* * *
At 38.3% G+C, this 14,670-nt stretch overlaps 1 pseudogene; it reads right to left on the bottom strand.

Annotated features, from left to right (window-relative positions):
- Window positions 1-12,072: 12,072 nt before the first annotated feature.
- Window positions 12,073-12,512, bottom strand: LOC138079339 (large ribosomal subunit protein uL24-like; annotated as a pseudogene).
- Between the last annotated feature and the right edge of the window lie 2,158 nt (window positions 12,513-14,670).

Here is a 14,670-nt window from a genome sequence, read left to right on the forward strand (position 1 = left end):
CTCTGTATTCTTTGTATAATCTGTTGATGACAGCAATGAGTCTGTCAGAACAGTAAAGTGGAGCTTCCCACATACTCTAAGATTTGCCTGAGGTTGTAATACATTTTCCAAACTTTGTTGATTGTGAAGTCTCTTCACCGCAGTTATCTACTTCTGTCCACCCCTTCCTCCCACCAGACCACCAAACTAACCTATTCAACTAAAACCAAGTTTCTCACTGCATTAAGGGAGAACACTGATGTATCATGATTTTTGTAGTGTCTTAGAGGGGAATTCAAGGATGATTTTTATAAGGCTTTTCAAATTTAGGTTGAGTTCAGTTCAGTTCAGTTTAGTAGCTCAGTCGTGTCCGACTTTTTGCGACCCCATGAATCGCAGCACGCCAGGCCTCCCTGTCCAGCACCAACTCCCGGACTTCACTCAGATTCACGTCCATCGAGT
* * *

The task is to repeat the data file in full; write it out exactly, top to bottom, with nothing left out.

At 38.3% G+C, this 14,670-nt stretch overlaps 1 pseudogene; it reads right to left on the bottom strand.

Annotated features, from left to right (window-relative positions):
- Window positions 1-12,072: 12,072 nt before the first annotated feature.
- Window positions 12,073-12,512, bottom strand: LOC138079339 (large ribosomal subunit protein uL24-like; annotated as a pseudogene).
- Between the last annotated feature and the right edge of the window lie 2,158 nt (window positions 12,513-14,670).

Here is a 14,670-nt window from a genome sequence, read left to right on the forward strand (position 1 = left end):
CTCTGTATTCTTTGTATAATCTGTTGATGACAGCAATGAGTCTGTCAGAACAGTAAAGTGGAGCTTCCCACATACTCTAAGATTTGCCTGAGGTTGTAATACATTTTCCAAACTTTGTTGATTGTGAAGTCTCTTCACCGCAGTTATCTACTTCTGTCCACCCCTTCCTCCCACCAGACCACCAAACTAACCTATTCAACTAAAACCAAGTTTCTCACTGCATTAAGGGAGAACACTGATGTATCATGATTTTTGTAGTGTCTTAGAGGGGAATTCAAGGATGATTTTTATAAGGCTTTTCAAATTTAGGTTGAGTTCAGTTCAGTTCAGTTTAGTAGCTCAGTCGTGTCCGACTTTTTGCGACCCCATGAATCGCAGCACGCCAGGCCTCCCTGTCCAGCACCAACTCCCGGACTTCACTCAGATTCACGTCCATCGAGT